• Good communicators who work well with multiple teams and departments

When completed, the results of a skills audit should be aggregated into a report to obtain a clear view of existing skills and knowledge within your organisation. The information you collect during the audit can then be used to support more than just your internal mobility program. It can also be applied to organisational restructuring and internal promotion, as well as help conduct effective succession planning.

Soft Skills in the Workplace: Why They Matter and How to Hire for Them

In the era of skills gaps, soft skills matter. For hiring managers, an age-old dilemma persists. Two ostensibly qualified candidates interview for the same position, but only one can be hired. This may seem like an ideal situation a hiring manager. However, it’s still a dilemma, and dilemmas demand solutions.

When choosing between two seemingly equal candidates, organisations are now prioritising “soft skills” as the key differentiator. In fact, in LinkedIn’s Global Talent Trends report, 92% of talent acquisition professionals reported that soft skills are equally or more important to hire for than hard skills. And, 89% said that when a new hire doesn’t work out, it’s because they lack critical soft skills.

In this article, we define and explain the importance of soft skills in the workplace and how organisations can best assess candidates for them during the hiring process.

What Are Soft Skills?

Soft skills are a combination of people skills, social skills, communication skills, character or personality traits, attitudes, career attributes, social intelligence, and emotional intelligence quotients that enable employees to navigate their environment, work well with others, perform well and achieve their goals with complementing hard skills.

Key soft skills include:

  • Attitude
  • Communication (both listening and speaking skills)
  • Work ethic
  • Teamwork
  • Leadership qualities
  • Time management
  • Decision making
  • Conflict resolution
  • Critical thinking
  • Networking
  • Empathy
  • Problem-solving

Because soft skills are unquantifiable professional attributes, it can be difficult for hiring managers and others involved in the hiring process to assess them in potential hires, making them an important but elusive set of skills to look for.

Soft Skills Are in Demand

Soft skills are becoming increasingly important as organisations look to add additional value to their business. A study conducted by Wonderlic found that 93% of hiring leaders stated that soft skills are an “essential” or “very important” element when making hiring decisions. What’s more, many employers reported that soft skills are more important than tech skills.

Soft Skills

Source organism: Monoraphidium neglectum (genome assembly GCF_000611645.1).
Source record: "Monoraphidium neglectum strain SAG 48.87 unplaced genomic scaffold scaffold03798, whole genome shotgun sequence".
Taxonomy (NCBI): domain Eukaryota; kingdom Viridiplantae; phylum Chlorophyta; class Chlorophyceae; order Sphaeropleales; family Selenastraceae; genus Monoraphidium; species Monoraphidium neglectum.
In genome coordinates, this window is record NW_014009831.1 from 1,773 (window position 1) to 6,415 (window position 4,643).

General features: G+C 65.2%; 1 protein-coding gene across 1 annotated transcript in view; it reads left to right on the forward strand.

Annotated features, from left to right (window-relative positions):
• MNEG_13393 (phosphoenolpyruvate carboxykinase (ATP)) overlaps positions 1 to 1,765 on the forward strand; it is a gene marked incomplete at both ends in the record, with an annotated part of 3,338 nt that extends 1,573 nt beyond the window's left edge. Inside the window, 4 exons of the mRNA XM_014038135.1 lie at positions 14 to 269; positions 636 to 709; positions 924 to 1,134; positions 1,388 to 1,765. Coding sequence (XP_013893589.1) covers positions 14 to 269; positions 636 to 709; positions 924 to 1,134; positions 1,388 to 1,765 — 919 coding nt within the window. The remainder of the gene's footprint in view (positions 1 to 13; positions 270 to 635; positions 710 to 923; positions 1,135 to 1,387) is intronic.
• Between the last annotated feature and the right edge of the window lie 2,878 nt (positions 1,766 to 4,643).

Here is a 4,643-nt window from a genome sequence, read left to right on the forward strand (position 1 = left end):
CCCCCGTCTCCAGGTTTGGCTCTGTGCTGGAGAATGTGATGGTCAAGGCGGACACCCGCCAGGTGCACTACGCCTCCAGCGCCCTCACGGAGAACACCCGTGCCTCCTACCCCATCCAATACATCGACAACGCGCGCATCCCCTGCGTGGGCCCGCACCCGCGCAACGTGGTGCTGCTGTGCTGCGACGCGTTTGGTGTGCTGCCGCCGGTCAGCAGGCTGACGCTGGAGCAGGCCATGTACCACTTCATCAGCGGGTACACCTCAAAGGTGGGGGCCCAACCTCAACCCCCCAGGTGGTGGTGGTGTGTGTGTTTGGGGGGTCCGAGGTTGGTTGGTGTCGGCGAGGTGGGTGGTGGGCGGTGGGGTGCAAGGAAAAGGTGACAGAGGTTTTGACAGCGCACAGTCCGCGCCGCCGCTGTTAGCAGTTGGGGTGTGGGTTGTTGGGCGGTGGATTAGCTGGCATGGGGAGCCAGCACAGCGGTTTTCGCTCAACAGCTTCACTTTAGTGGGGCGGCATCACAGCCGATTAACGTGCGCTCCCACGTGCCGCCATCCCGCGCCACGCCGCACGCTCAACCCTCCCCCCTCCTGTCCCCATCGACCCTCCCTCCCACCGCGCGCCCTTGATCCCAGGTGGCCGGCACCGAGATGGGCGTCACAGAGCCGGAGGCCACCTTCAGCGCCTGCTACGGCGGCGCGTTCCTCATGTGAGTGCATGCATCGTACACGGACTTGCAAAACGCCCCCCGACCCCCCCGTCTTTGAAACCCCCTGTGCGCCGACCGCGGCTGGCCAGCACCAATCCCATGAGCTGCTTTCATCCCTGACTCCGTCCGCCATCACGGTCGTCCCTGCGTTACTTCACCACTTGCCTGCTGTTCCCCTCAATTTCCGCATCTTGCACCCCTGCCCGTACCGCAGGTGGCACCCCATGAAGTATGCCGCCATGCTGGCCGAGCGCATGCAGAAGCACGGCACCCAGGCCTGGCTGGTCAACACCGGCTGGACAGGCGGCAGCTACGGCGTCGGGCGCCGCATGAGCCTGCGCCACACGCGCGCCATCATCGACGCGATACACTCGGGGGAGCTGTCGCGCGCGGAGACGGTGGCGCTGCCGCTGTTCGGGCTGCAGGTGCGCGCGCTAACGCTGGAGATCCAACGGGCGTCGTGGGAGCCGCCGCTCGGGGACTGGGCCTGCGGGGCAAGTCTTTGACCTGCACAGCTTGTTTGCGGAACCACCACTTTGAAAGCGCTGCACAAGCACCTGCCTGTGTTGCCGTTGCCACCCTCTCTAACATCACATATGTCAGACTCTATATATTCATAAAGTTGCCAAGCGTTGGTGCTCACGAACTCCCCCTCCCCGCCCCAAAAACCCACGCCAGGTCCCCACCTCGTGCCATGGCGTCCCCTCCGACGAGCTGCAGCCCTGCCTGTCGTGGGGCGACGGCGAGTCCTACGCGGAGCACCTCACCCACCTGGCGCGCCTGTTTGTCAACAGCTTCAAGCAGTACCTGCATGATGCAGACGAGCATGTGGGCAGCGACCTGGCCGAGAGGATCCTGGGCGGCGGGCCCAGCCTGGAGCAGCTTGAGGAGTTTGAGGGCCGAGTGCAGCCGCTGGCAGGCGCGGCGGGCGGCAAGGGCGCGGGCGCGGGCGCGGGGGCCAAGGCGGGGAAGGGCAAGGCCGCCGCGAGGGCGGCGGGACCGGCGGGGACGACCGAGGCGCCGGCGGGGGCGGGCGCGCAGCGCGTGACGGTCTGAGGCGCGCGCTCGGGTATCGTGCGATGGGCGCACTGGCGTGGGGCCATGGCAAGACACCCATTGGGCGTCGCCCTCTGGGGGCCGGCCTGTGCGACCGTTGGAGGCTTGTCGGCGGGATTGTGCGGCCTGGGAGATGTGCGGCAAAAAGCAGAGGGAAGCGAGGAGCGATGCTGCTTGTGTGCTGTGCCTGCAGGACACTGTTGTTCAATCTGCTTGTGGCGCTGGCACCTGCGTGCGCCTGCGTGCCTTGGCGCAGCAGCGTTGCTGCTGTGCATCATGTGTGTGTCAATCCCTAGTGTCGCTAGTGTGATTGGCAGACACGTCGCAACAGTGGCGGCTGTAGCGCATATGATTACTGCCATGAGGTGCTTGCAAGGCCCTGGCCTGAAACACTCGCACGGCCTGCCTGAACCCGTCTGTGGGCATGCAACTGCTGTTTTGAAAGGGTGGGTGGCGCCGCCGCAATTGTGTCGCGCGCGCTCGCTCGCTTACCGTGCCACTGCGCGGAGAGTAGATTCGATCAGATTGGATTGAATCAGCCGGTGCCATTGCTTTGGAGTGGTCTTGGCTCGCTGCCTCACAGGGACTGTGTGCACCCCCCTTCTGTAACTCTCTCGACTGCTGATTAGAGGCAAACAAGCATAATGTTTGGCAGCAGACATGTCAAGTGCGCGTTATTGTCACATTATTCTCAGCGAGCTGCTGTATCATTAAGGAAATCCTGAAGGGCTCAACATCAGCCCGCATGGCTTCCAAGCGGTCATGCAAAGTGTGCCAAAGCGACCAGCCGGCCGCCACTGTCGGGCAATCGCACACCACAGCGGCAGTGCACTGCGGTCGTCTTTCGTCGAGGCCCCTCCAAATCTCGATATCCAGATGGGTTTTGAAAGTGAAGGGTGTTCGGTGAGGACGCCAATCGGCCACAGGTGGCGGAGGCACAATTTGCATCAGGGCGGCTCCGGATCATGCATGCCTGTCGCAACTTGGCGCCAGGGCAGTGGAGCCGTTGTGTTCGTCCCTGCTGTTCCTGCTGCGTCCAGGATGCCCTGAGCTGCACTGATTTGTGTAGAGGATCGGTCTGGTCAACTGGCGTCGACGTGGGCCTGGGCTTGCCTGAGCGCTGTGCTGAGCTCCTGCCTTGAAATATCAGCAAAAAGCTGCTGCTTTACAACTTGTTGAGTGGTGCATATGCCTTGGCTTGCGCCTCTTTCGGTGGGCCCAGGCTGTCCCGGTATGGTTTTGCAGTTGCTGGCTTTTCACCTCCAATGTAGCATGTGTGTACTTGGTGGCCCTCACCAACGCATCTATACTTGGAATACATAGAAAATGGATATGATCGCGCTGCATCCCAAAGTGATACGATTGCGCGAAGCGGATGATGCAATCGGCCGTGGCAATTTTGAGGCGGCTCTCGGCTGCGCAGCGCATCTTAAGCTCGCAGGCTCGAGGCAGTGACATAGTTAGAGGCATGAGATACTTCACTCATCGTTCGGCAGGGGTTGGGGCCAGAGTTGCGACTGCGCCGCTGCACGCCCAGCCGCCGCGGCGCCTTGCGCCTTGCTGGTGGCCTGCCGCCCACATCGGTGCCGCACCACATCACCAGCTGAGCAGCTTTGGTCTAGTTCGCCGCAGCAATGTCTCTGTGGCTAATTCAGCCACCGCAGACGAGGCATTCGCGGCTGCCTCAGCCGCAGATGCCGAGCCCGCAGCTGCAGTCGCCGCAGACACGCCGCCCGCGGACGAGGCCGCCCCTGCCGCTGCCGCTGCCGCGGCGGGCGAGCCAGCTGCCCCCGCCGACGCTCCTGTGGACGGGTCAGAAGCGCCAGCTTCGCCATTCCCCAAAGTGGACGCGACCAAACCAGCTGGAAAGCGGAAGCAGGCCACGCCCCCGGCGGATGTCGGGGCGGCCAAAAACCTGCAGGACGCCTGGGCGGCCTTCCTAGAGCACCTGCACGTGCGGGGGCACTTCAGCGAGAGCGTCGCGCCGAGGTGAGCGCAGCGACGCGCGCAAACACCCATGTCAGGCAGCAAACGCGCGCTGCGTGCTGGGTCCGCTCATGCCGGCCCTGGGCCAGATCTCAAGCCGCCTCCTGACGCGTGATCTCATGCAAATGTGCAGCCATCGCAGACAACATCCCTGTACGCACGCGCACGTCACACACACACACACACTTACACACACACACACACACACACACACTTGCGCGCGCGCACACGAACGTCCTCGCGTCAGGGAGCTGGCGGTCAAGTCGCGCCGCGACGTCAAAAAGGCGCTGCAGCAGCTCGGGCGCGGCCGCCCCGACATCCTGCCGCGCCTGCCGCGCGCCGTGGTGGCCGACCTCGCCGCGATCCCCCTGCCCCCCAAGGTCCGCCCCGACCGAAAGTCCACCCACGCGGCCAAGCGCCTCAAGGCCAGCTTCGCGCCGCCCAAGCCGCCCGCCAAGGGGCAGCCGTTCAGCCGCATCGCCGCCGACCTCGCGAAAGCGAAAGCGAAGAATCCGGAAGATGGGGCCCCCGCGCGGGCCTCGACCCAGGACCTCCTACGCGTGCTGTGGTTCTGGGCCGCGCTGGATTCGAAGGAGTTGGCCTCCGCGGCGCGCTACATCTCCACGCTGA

The Wall Street Journal reports, “Competition has heated up for workers with the right mix of soft skills, which vary by industry and across the pay spectrum—from making small talk with a customer at the checkout counter to coordinating a project across several departments on a tight deadline.”

According to a National Association of Colleges and Employers survey, employers emphasised leadership and the ability to work in a team as the most desirable attributes when recruiting recent college graduates, ahead of analytical and quantitative skills.

Burning Glass analysed millions of U.S. job postings and found that one in three skills requested in job postings is a “baseline” or soft skill. “Even in the most technical career areas (such as information technology, and healthcare, more than a quarter of all skill requirements are for baseline skills.”

Talent with the right soft skills is scarce. In fact, LinkedIn’s Workplace Learning Report cited soft skills training as a top priority and 59% of U.S. hiring managers believe it’s difficult to find candidates with the right soft skills.

Soft Skills And Organisational Outcomes

skills audit internal mobility

Creative and Critical Thinking

Employing a workforce of creative and critical thinkers is essential for introducing fresh ideas, services and products. In fact, creative and critical thinking skills were ranked second and third on the World Economic Forum’s top skills employees will need to thrive in the fourth industrial revolution.

As artificial intelligence and automation in business evolve, creative and critical thinking skills will be increasingly needed to complement the capabilities of machines.

However, creative and critical thinking skills are in short supply. According to a report from the Society for Human Resource Management, 84% of HR professionals stated they found a deficit of key soft skills including creative and critical thinking among job candidates.

Teamwork and Communication  

Teamwork and communication are weak points for many organisations, and it’s causing performance and productivity challenges. Gallup’s State of the American Workplace report found that the majority of employees “believe that their organisation’s project performance would improve if their teams worked more collaboratively.”